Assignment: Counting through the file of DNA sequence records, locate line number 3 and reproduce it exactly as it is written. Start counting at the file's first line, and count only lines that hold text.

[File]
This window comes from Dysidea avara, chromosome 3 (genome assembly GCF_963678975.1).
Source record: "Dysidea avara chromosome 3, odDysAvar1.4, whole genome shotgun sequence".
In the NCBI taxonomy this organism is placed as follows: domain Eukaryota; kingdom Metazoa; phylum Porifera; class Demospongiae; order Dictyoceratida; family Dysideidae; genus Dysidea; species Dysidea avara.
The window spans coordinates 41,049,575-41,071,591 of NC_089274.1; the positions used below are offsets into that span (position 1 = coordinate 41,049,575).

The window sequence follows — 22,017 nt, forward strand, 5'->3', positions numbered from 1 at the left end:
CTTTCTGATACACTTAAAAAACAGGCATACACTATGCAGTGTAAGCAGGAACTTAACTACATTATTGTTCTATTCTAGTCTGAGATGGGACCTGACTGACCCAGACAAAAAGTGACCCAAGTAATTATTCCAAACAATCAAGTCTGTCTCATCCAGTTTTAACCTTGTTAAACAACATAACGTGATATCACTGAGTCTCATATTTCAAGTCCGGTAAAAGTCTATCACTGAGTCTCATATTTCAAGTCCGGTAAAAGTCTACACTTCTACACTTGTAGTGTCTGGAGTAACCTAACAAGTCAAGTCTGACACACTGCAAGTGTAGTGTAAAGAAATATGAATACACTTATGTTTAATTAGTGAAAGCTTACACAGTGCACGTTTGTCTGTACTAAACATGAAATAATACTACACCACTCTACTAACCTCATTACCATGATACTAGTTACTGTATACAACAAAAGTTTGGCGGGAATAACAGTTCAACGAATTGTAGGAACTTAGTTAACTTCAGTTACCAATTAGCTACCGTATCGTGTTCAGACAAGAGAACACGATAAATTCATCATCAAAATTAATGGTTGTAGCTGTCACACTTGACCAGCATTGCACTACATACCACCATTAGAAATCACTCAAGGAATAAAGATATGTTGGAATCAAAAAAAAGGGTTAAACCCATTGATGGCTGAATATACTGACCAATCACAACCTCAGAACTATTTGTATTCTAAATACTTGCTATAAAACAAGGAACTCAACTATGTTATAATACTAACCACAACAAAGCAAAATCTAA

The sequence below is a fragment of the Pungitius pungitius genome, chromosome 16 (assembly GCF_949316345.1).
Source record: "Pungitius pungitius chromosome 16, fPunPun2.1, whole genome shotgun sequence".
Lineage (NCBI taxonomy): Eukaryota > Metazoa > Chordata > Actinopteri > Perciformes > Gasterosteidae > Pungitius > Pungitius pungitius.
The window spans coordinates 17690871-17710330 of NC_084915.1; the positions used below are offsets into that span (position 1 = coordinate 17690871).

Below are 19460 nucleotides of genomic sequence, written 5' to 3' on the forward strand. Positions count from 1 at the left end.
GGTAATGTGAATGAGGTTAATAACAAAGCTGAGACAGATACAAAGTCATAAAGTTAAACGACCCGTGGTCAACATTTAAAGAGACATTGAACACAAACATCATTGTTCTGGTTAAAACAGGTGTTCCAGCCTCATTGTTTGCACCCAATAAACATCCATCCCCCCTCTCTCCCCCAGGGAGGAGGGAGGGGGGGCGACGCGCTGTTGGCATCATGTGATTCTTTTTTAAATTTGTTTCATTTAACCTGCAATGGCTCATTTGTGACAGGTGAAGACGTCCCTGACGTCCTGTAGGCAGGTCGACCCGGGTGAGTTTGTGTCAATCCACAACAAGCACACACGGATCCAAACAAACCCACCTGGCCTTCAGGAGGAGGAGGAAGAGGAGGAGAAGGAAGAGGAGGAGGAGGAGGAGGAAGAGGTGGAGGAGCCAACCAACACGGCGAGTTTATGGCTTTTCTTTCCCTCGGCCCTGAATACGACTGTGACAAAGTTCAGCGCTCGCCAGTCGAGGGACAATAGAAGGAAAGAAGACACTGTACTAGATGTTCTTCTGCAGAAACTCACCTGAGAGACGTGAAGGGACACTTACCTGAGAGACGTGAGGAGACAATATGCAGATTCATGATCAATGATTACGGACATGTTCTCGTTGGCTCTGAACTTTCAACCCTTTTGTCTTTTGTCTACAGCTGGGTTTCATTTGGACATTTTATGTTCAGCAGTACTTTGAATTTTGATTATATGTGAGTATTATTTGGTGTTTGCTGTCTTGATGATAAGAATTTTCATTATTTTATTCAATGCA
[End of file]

In the NCBI taxonomy this organism is placed as follows: domain Eukaryota; kingdom Metazoa; phylum Porifera; class Demospongiae; order Dictyoceratida; family Dysideidae; genus Dysidea; species Dysidea avara.